By the way, there’s grace in God’s purposes, isn’t there, that Tamar is in the line. She’s not the only prostitute in this line; there’s another one, Rahab. And then there’s a pagan woman by the name of Ruth injected, and she actually was the grandmother of David. Grace and perfect accuracy mark the mystery of Judah.
There’s a third mystery and it’s the mystery of the home of the Messiah. I read you Matthew 2 just to have you have it in your mind. Matthew 2 mentions three places: Bethlehem, Egypt, and Nazareth. Micah 5:2 says Jesus the Messiah will be born in Bethlehem, and He was. Hosea 11:1 says, “Out of Egypt I called My son.” And that is quoted in Matthew 2:15 as being fulfilled when Jesus came out of Egypt. And then according to Matthew 2:23 the prophets said He would be called a Nazarene from Nazareth. We don’t have a specific prophecy to that regard, but we don’t necessarily have all the prophecies of all the prophets written down. The New Testament writer tells us that it was prophesied He would be from Nazareth. So there is the enigma. He’s supposed to be from Bethlehem, He’s supposed to be from Egypt, and He’s supposed to be a Nazarene.
How can all of that come together in one single person? Well, we read how it happens. He goes to Bethlehem because that’s where His family has to register for the census. He goes to Egypt because he is warned in a dream that Herod is going to kill the Messiah while he slaughters all the rest of the two-year-old male children. He comes out of Egypt and He heads back, and He’s going to go back into Judea, but changes his mind, because Herod the Great has given his worst son the rule of Judea, Archelaus; and Archelaus was such a madman that on one occasion he slaughtered three thousand Jews in Jerusalem. He didn’t want to go there if his father Herod was a threat in the slaughter of the infants. He assumed that Archelaus, of the same kind of wretched, corrupt character as his father, would continue to be a threat. So rather than go back to Judea, He goes to Galilee and ends up in Nazareth.
Without the story of Jesus somebody in the Old Testament might say, “The prophets don’t know what they’re talking about. Some say that He’s going to come from Bethlehem, some say He’s going to come from Egypt, and some prophets say He’s going to come from Nazareth. How can all of that be true? That’s contradictory.”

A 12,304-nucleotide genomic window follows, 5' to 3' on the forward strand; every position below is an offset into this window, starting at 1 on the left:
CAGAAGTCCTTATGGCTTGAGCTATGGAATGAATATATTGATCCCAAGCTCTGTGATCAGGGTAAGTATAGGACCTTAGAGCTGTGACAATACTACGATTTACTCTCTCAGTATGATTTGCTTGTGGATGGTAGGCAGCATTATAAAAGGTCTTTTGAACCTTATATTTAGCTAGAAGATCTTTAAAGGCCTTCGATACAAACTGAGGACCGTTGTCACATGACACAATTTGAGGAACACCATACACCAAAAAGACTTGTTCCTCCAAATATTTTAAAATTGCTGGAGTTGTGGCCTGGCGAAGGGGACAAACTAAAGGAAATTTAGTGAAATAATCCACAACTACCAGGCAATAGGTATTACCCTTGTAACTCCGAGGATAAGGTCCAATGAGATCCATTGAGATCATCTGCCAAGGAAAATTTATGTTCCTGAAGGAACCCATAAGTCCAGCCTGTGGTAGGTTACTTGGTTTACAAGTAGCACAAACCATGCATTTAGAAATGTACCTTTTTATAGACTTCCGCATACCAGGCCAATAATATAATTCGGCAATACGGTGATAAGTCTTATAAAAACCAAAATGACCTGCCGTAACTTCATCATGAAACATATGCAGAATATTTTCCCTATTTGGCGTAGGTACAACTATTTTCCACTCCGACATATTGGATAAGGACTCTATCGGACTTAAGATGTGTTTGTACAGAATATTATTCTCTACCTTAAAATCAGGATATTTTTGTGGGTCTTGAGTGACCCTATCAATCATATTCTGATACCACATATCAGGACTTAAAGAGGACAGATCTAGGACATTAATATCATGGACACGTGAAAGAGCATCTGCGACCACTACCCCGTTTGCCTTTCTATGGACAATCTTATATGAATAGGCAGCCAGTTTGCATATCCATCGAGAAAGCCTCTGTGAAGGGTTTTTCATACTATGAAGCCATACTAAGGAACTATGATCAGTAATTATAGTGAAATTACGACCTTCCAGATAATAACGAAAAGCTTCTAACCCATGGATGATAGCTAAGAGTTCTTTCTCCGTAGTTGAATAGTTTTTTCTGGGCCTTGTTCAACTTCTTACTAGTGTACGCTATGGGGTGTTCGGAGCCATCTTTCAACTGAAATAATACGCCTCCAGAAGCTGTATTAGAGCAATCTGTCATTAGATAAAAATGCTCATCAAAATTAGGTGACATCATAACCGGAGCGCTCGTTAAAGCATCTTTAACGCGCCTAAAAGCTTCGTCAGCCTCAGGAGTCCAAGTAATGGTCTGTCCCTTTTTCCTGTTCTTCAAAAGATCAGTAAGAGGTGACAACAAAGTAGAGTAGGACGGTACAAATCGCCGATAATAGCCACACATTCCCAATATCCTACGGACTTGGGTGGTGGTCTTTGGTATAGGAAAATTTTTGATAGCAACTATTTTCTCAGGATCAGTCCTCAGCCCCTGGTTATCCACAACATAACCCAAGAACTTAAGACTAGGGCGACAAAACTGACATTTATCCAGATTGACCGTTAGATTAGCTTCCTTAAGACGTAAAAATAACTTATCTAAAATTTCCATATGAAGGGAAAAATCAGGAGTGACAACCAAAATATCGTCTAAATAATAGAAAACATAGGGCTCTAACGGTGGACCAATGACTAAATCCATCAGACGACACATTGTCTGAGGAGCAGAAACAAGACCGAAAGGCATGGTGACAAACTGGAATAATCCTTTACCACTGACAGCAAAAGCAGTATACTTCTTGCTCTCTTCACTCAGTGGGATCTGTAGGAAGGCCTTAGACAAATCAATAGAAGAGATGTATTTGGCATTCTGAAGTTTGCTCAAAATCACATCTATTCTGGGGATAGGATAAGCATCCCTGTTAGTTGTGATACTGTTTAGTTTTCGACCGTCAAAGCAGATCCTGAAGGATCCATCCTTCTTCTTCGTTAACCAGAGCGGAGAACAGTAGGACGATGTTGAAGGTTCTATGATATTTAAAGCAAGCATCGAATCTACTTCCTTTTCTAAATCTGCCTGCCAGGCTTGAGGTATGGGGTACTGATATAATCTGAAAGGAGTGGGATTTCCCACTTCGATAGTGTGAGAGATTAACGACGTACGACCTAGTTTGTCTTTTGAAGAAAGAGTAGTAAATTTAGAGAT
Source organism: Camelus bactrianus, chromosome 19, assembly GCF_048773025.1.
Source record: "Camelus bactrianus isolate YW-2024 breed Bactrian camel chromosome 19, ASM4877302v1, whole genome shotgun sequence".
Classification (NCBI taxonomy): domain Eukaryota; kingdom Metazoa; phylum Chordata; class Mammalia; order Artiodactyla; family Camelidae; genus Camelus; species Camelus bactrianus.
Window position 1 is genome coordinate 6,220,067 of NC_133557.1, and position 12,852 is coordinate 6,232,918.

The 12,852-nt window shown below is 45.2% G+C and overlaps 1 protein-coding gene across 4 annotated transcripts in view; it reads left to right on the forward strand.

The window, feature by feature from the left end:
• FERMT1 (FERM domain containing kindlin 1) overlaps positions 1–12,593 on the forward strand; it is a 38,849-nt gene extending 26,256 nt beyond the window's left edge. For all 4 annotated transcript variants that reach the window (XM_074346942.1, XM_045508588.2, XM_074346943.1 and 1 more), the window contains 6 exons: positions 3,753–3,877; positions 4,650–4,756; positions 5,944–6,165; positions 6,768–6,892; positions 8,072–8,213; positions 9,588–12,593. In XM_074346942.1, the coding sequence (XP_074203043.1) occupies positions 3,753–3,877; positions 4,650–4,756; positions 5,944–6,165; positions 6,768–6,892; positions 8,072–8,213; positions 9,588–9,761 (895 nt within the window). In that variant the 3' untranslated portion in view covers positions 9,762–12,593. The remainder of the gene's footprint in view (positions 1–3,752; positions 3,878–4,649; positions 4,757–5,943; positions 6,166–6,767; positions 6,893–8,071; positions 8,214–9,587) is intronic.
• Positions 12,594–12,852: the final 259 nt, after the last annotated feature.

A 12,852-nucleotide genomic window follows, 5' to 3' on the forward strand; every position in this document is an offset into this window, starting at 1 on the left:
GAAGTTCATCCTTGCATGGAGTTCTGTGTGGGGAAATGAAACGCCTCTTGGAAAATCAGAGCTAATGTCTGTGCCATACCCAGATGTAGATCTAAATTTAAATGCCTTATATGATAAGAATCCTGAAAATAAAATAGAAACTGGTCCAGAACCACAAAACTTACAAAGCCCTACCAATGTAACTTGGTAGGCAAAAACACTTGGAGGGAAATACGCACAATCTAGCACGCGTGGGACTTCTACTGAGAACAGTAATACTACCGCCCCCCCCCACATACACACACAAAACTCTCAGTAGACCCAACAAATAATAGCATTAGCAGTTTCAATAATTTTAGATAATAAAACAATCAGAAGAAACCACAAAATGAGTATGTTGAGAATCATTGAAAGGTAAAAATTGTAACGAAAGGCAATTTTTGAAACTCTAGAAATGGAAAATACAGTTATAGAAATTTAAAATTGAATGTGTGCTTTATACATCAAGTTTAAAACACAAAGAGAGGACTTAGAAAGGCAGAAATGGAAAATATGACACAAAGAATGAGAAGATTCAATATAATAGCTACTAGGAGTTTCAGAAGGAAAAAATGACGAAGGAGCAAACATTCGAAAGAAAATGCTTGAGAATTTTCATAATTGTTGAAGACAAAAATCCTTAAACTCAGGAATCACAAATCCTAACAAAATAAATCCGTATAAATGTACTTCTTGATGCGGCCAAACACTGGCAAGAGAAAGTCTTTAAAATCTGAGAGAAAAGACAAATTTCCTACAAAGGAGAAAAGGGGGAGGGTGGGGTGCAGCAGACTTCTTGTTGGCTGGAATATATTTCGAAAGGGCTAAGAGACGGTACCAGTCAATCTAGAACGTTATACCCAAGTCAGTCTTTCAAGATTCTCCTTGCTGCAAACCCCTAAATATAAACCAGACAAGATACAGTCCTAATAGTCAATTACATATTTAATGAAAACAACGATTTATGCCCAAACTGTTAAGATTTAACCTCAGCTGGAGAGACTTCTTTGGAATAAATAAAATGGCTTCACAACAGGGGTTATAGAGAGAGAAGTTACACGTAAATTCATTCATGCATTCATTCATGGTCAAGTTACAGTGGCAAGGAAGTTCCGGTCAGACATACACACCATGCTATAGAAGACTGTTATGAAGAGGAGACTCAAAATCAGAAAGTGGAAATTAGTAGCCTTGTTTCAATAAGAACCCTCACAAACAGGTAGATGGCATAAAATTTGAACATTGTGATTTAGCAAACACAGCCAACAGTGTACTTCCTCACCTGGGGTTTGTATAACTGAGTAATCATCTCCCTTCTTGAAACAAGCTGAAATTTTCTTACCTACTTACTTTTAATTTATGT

No, it’s not. Born in Bethlehem, escapes to Egypt, and ends up in Nazareth. Again, God is orchestrating circumstances. Even the appointment by Herod the Great of Archelaus results in the Lord ending up in the place the prophets said He would be.
How could the prophets of the Old Testament who wrote those things have any idea what they were speaking about, and even in Hosea 11:1, “Out of Egypt have I called My son,” is such a vague prophesy because it seems to be referring to the nation. They would never be able to unscramble that omelet. But when you get to the New Testament it all becomes clear and it’s all fulfilled in Christ.
And then there is a fourth interesting enigma: the mystery of the right to the throne. While you’re in Matthew 1, follow the genealogy: David, verse 6, then Solomon, and it flows down till you come to verse 11. “Josiah became the father of Jeconiah and his brothers, at the time of the deportation to Babylon.” Jeconiah. You have these kings from David down to Jeconiah, and then the Babylonian captivity comes.
And there were no more kings in Israel. Okay? No more kings. They went into captivity; they came back out of captivity; there were no more kings. But the kingly line kept going, verse 12: “After the deportation to Babylon: Jeconiah became the father of Shealtiel,” and it keeps going and going – the father of, the father of, the father of, the father of, the father of, down to verse 16: “Jacob was the father of Joseph.” So Joseph is in the line of Jeconiah. That was necessary, because the right to rule came through the father, that Jeconiah – or Coniah as he’s called – had a problem.
Go back to Jeremiah 22. This is incredibly interesting. God is angry with Jeconiah – sometimes called Jehoiachin or Coniah – and His anger results in an explicit judgment. Verse 24, we’ll look at that.
“As I live,” declares the Lord, “even though Coniah the son of Jehoiakim king of Judah were a signet ring on My right hand, yet I would pull you off; I will give you over into the hand of those who are seeking your life, yes, into the hand of those whom you dread, even into the hand of Nebuchadnezzar king of Babylon and into the hand of the Chaldeans,” that’s the Babylonian captivity. “I will hurl you and your mother who bore you into another country where you were not born, and there you will die. But as for the land to which they desire to return, they will not return to it. ‘Is this man Coniah’ – or Jeconiah – ‘a despised, shattered jar? Is he an undesirable vessel? Why have he and his descendants been hurled out and cast into a land that they had not known? O land, land, land, hear the word of the Lord!’ Thus says the Lord, ‘Write this man down childless, a man who will not prosper in his days; for no man of his descendants will prosper sitting on the throne of David or ruling again in Judah.’” He may have children; none of them will ever be a ruler. No child in the descendant line of Jeconiah will ever rule in Israel.